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Peter Abraham | On baseball

Baseball is getting closer to the best version of itself, and not a moment too soon

Arizona catcher Carson Kelly wears a PitchCom Pitcher Catcher Communication Device on his left arm to communicate the signs during a game against San Diego.Matt York/Associated Press

NEW YORK — Pitchers no longer hit — unless you’re Shohei Ohtani — and a growing number of them receive signals from the catcher via a small audio receiver in the sweatband of their cap to cut down on sign stealing.

Extra innings start with a runner on second base.

Rosters this month have 28 players, but that will drop to 26 on May 1, with a maximum of 13 pitchers.

If a play is reviewed by the umpires, the crew chief now has a microphone to announce the decision to the crowd.

If they choose, players can wear a small mic during games for television. Joey Votto and Francisco Lindor have already done it, and Kiké Hernández agreed to for ESPN on Sunday night.


How you watch games has changed, too. There were two games on Apple TV+ on Friday night and next month there will be Saturday morning games on Peacock.

Starting next season, all 30 teams will play each other at least once.

Major League Baseball promoted the start of the season with a video featuring an assortment of exuberant bat flips. Players also are free to wear customized spikes in whatever colors they want, something forbidden a few years ago.

Down in the minors, select leagues are experimenting with larger bases, pitch clocks, banning shifts and an automated strike zone. The overarching goal is to create a better rhythm to the game and more action on the field.

More new rules are expected as soon as 2023.

What the heck has happened to baseball? Maybe the better question is why did it take so long?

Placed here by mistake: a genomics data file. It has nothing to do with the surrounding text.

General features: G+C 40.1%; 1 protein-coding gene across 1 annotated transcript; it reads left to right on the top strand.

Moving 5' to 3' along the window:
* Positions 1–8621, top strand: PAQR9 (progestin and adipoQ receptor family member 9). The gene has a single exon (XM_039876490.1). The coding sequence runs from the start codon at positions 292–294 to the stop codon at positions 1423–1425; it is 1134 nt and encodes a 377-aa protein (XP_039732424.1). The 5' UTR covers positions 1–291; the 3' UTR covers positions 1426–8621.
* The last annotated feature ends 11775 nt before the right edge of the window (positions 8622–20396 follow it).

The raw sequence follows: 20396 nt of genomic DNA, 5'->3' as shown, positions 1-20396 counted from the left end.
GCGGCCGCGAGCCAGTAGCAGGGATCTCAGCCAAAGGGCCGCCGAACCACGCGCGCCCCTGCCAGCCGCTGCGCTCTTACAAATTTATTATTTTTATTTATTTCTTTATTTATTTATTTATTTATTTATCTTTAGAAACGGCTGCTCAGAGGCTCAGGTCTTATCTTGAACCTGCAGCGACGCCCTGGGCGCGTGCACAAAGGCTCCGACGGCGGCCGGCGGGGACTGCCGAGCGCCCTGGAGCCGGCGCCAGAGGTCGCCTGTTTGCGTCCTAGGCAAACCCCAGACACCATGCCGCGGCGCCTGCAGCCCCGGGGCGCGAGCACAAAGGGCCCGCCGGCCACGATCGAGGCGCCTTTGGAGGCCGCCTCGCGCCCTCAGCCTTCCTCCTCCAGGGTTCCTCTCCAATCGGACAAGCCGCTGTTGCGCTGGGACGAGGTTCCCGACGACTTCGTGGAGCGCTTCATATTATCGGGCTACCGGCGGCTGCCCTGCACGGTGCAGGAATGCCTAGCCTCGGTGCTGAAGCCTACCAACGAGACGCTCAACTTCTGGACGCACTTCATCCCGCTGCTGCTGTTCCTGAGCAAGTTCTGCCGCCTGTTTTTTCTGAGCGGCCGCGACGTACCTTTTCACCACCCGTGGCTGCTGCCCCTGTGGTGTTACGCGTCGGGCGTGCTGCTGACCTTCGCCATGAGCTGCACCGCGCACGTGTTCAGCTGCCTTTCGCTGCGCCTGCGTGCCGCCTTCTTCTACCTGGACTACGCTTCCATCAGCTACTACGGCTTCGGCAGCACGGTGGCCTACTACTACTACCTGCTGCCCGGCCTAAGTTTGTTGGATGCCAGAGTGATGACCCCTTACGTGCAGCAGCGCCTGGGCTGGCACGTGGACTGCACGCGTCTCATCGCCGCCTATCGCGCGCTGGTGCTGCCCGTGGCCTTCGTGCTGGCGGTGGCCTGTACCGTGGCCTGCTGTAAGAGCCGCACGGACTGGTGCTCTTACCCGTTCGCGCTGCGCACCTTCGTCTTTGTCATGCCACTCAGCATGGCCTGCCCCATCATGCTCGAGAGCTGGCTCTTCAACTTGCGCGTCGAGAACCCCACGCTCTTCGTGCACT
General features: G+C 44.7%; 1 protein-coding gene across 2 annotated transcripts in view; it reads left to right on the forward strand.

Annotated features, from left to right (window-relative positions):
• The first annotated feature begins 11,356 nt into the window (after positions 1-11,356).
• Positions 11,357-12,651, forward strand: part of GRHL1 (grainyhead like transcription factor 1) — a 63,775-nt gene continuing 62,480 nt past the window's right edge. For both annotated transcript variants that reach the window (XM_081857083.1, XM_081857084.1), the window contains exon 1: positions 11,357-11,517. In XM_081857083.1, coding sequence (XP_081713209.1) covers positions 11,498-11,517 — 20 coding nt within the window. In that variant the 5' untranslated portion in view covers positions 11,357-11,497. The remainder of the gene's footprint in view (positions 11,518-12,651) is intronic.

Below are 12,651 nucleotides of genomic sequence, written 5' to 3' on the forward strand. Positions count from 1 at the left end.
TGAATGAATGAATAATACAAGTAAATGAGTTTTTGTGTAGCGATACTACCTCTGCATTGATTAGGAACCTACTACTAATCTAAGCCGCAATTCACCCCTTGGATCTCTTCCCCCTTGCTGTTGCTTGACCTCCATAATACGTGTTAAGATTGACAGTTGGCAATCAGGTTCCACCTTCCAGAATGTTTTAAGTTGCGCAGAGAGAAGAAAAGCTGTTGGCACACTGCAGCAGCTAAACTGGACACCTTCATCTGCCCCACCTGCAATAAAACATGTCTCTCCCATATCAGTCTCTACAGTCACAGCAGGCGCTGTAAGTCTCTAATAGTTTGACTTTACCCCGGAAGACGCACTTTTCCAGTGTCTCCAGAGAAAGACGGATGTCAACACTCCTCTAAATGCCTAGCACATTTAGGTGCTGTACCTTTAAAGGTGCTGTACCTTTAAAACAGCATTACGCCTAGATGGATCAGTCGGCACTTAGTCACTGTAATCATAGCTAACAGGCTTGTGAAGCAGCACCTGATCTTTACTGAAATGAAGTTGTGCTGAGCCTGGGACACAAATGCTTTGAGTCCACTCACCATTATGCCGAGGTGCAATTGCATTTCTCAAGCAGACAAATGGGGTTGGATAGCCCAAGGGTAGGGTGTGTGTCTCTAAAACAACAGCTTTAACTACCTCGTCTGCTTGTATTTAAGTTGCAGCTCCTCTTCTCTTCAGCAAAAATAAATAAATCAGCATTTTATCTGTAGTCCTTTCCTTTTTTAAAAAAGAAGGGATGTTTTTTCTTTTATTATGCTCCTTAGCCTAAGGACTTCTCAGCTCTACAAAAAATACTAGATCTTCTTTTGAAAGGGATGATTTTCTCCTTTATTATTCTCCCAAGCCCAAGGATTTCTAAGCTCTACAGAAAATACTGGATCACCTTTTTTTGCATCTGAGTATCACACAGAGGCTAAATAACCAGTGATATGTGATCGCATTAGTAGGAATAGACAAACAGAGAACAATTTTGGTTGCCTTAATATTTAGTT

“We’re trying to sell a product,” Red Sox manager Alex Cora said Saturday before his team’s 4-2 loss to the Yankees. “We’re in a good spot with the rules. I saw the reaction of the fans [Friday] in Toronto when the umpires reversed the call and that place went nuts.


“What we’re trying to accomplish is to get this product where people buy it and see it and they enjoy it.”

In the end, that’s the hard truth baseball ignored for too long. It’s a product that competes with theaters, amusement parks, television shows, video games and other sports for your time, attention, and dollars.

Staying the same wasn’t an option. Long games and a lack of offense was draining away the entertainment value. Baseball, already an acquired taste, was getting tougher to swallow.

“The society we live in is so much different now,” Cora said.

Cora comes from a baseball family and sees how it works every day. His mother complains to him about the lack of small-ball in the game and his 4-year-old twin sons want to see home runs.

“I tell my mom when she talks about bunting and all that stuff, I say, ‘Mom you didn’t have a cell phone 30 years ago. Now you have a cell phone. Move on.’ ”

My theory is the pandemic helped spark all this change.

Like every other under industry, baseball had to adapt to the crisis. The 2020 season was reduced to 60 games and rules were created to speed things up and get the players out of the park.

A runner was put at second base to start extra innings and doubleheaders became two seven-inning games. Health and safety concerns overcame any concerns or complaints about making radical changes.


Most players, managers, and coaches loved the extra-innings rule. It forced the action and most games ended in an inning or two. Gone were the days when a 16-inning game would cause roster moves and beat a team up for a few days.

That opened minds to more changes. In a few years, baseball evolved more than it had in decades.

“There’s always something around the corner it seems like,” said Rich Hill, the most veteran Sox player. “We’re in a different time now.”

Hill understands the attraction of making the game more palatable for fans. But he worries about the players shouldering the burden, especially those who aren’t established big leaguers.

“Some of this is good, some is bad,” Hill said. “The slogan used to be, ‘Let The Kids Play.’ But the league also wants more control of the game.”

Theo Epstein, who was hired by MLB as a consultant to help with the rules changes, has said baseball needs to find the best version of itself.

It’s not there yet. But it’s a lot closer than it was a few years ago.

Peter Abraham can be reached at Follow him @PeteAbe.